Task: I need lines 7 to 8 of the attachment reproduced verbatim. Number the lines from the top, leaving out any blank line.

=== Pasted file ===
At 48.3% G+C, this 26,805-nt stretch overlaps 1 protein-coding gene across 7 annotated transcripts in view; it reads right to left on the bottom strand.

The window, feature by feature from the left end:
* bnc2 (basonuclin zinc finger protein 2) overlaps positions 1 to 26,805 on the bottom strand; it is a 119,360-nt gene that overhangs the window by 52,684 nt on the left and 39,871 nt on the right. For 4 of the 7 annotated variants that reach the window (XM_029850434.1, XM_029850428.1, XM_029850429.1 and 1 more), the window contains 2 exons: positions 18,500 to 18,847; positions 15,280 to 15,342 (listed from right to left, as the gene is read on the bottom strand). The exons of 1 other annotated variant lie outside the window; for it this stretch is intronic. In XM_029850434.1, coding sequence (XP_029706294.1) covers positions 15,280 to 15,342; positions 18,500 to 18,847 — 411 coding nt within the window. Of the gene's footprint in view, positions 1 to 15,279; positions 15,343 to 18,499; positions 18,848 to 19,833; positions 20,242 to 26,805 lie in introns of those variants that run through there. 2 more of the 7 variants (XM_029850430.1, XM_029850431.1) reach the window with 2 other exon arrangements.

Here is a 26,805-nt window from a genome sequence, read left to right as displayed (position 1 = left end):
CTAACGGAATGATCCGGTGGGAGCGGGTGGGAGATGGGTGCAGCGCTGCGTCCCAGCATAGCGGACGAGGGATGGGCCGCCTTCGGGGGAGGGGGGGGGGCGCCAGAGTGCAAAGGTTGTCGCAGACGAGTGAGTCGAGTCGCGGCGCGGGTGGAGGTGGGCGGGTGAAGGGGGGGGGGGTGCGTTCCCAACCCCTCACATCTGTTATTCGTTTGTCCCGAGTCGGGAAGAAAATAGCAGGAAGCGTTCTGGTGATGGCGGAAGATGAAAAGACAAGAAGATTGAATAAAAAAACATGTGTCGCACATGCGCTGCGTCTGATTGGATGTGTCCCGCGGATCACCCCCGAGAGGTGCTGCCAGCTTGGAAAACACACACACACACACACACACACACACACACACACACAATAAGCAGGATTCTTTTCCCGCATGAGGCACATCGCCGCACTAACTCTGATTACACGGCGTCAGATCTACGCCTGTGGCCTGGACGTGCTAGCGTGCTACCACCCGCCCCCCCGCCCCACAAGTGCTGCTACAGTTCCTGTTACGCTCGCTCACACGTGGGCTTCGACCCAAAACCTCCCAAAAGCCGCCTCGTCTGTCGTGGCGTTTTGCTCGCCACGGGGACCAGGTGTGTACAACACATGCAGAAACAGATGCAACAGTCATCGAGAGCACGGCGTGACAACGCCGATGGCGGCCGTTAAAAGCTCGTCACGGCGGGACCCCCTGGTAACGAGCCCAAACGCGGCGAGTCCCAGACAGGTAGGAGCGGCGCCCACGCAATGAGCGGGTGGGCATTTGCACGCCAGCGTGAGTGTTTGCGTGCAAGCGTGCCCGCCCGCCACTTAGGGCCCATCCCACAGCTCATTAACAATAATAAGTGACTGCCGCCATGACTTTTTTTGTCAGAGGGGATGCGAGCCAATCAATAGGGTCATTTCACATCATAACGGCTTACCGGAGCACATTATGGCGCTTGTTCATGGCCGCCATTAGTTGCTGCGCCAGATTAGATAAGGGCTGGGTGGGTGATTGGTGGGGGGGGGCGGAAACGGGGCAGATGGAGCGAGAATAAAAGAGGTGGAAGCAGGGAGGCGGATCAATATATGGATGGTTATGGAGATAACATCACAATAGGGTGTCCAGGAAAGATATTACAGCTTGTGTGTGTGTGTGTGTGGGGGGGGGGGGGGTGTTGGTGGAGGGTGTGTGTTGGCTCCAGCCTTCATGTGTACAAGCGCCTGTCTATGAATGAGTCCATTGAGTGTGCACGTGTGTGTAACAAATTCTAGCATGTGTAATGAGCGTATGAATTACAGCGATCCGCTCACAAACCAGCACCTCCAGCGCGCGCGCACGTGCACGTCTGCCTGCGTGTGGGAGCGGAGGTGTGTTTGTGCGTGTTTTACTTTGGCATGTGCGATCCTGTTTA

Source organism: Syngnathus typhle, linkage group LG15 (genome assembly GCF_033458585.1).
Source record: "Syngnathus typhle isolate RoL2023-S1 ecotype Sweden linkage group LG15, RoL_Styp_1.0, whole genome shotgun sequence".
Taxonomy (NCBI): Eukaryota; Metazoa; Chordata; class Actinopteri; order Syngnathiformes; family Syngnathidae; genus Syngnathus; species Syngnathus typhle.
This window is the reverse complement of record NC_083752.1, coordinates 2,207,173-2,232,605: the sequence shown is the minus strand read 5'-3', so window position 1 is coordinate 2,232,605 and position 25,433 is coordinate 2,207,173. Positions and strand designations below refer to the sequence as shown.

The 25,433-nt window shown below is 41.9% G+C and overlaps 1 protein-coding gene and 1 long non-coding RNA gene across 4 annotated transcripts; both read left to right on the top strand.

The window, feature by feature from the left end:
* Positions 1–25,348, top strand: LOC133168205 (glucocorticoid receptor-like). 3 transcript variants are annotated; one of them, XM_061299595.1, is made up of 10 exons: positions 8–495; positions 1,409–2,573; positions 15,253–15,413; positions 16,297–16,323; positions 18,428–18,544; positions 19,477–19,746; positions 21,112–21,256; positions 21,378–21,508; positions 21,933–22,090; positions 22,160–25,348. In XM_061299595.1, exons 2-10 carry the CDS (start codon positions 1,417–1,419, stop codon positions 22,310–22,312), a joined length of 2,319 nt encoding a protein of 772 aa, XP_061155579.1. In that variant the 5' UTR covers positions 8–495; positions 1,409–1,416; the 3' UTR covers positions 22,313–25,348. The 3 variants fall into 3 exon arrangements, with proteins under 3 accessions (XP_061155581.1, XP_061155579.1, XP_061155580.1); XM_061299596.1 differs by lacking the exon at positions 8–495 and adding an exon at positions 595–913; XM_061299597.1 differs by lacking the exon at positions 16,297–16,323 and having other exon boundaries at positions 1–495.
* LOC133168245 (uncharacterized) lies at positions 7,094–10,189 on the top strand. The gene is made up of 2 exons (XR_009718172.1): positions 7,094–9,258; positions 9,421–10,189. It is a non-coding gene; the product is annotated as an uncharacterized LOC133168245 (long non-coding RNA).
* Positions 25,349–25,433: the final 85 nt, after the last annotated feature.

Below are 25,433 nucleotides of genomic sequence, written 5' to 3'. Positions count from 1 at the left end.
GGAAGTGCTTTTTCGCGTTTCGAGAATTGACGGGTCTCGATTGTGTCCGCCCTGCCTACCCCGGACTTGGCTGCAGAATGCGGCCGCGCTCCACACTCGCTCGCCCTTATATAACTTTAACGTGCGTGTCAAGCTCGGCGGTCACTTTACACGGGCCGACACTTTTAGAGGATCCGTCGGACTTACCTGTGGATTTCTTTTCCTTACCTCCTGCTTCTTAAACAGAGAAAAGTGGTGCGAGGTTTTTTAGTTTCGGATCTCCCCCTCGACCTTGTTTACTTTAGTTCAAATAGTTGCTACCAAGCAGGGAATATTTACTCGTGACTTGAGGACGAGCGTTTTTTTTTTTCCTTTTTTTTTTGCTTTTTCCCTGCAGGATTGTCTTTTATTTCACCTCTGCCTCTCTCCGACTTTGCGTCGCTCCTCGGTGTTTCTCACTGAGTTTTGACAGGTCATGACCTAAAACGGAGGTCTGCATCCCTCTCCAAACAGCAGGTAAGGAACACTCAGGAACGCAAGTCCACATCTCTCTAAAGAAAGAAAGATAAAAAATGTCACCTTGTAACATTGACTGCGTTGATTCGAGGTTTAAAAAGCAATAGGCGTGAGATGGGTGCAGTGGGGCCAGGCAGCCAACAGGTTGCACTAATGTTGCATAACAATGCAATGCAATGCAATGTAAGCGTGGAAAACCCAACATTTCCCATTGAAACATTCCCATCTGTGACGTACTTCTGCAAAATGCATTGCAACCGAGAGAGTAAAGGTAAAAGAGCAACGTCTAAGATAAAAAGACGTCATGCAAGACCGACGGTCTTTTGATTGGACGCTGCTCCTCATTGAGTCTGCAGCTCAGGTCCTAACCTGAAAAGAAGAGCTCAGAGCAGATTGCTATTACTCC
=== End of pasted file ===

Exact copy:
Source record: "Syngnathus typhle isolate RoL2023-S1 ecotype Sweden linkage group LG15, RoL_Styp_1.0, whole genome shotgun sequence".
Taxonomy (NCBI): Eukaryota; Metazoa; Chordata; class Actinopteri; order Syngnathiformes; family Syngnathidae; genus Syngnathus; species Syngnathus typhle.